mercredi 8 août 2012

This time, Anglos do have a choice

Article paru dans The Gazette, le 8 août 2012, page 21.

On September 4th, are Anglo-Quebecers again going to sleepwalk their way to the ballot box and automatically vote Liberal?

Up till now, that is usually what we’ve done, but perhaps without excess enthusiasm. With the PQ bent on separation, the inner debate for many of us began with “Do I have a choice?” ‑ and ended straight after. Of course: there was no serious alternative to the Liberals. Granted, some of us fled to Equality in 1989, only to return to the Liberals in 1994. Lesson learned: Anglo-Quebec is better off taking part in government than sidelining itself.

This time around, Anglos do have a real choice. Mr. Legault has made it clear that a referendum is off the table for ten years. His Coalition Avenir Québec promises to devote its efforts to other issues crying out for attention: ending corruption, improving public schools, getting everyone a family physician, and others.

Last week in The Gazette, Mr. Charest warned us that Legault “has been a sovereignist all his life, and is still a sovereignist”. In his view, that means game over with the Anglo crowd. I’m sorry, but Anglo-Quebecers need to see beyond this fearmongering.

Let me share an insight. During the run-up to the 1995 referendum, I was asked by the “No” campaign to draft the manifesto that the federalist forces would pitch to the people. As it turned out, I wrote the piece that summer while vacationing with my family in one of those quaint Lower Saint-Lawrence villages, that one founded by French settlers in the seventeenth century. Our cottage overlooked the majestic Saint-Lawrence, about 20 km wide at that point. It was there, even as I was appealing to my fellow Quebecers to reject separation and build Canada, that I had my epiphany. To many Francophones, the great river is the cradle of the Quebecois nation; and as much as it is eternal, so is the recourse option of a sovereign Quebec.

There, I understood that we federalists should not demand that our fellow citizens of the other persuasion renounce their option forever, whatever the future may hold. That is simply too much to ask, even of reasonable people. Some 40% of Quebecers believe in sovereignty. If we wish to work with at least some of them ‑ those who are as keen as we are on making Quebec a better place here and now‑, then we need to build bridges to the other camp’s hill. That is what Mr. Legault, a successful entrepreneur and a seasoned cabinet minister, has accomplished. His Coalition has enabled former Péquiste and Liberal adversaries to set aside their differences and work together on key everyday problems. It now stands as a solid alternative to the Liberals and the PQ.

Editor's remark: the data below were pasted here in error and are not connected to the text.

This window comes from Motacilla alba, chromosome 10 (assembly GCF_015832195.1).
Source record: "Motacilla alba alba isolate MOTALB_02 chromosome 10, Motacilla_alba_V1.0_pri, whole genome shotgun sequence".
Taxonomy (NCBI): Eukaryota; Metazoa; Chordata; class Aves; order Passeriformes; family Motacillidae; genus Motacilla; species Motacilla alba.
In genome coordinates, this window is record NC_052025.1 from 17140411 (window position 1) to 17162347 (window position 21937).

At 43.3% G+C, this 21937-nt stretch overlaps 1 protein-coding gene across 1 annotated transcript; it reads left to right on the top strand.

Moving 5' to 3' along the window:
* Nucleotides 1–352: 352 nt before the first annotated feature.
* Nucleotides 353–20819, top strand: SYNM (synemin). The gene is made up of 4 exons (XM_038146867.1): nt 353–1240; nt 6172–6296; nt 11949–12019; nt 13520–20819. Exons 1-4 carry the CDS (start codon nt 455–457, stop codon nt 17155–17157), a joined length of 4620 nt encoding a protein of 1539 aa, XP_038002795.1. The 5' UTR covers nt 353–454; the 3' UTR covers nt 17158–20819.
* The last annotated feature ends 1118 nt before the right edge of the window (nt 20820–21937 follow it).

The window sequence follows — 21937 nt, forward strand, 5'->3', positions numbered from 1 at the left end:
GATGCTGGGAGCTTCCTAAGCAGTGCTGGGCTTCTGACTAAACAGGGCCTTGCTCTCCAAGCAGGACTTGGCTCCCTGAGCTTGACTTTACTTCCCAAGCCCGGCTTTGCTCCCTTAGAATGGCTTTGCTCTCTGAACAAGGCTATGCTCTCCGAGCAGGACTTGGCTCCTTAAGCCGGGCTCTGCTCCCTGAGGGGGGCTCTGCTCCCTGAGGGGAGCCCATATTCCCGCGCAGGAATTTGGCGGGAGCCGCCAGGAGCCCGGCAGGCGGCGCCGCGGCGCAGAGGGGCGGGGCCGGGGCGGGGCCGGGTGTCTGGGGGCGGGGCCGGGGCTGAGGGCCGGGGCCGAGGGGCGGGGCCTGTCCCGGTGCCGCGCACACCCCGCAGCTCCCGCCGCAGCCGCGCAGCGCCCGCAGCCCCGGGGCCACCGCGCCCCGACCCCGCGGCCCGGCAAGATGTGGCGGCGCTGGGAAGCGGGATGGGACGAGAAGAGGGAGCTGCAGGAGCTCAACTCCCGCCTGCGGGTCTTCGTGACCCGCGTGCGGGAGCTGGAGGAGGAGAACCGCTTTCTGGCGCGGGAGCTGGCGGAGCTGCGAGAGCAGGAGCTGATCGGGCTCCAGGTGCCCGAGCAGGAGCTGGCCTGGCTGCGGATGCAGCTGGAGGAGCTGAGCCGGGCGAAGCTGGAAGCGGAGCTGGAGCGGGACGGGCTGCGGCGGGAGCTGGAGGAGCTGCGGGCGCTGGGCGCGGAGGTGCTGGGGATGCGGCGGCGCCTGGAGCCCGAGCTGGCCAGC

In the years following the Second World War, visionary French and German leaders overcame decades of enmity to establish the core institutions of what would become the European Union. Closer to home but a century earlier, Louis-Hippolyte Lafontaine and Robert Baldwin summoned their contemporaries in Canada East and West to achieve responsible government. These and other examples of statesmanship might enlighten us today.

When Mr. Charest stigmatizes the CAQ as a bunch of closet separatists, he is in fact perpetuating the divide that has bogged Quebec for 40 years. A divide that has stymied Quebec’s progress, but that has also conveniently kept the Anglo crowd in the Liberal corral. That leaves Mr. Charest on the wrong side of history. The way ahead, now as in other times and places, is to reach out to former adversaries and find common ground on which to build.

Some of us may support some planks in the CAQ platform and reject others, just as we might approve or disapprove of some aspects of Mr. Charest’s tenure. That is normal. But in the greater scheme of things, Anglo-Quebecers might consider the opportunity that is now ours to seize: to break loose from the sleeper hold the Quebec Liberal Party has on our community. To have two major parties chasing the Anglo vote instead of one taking it for granted. And going forward, to realign Quebec politics for a generation.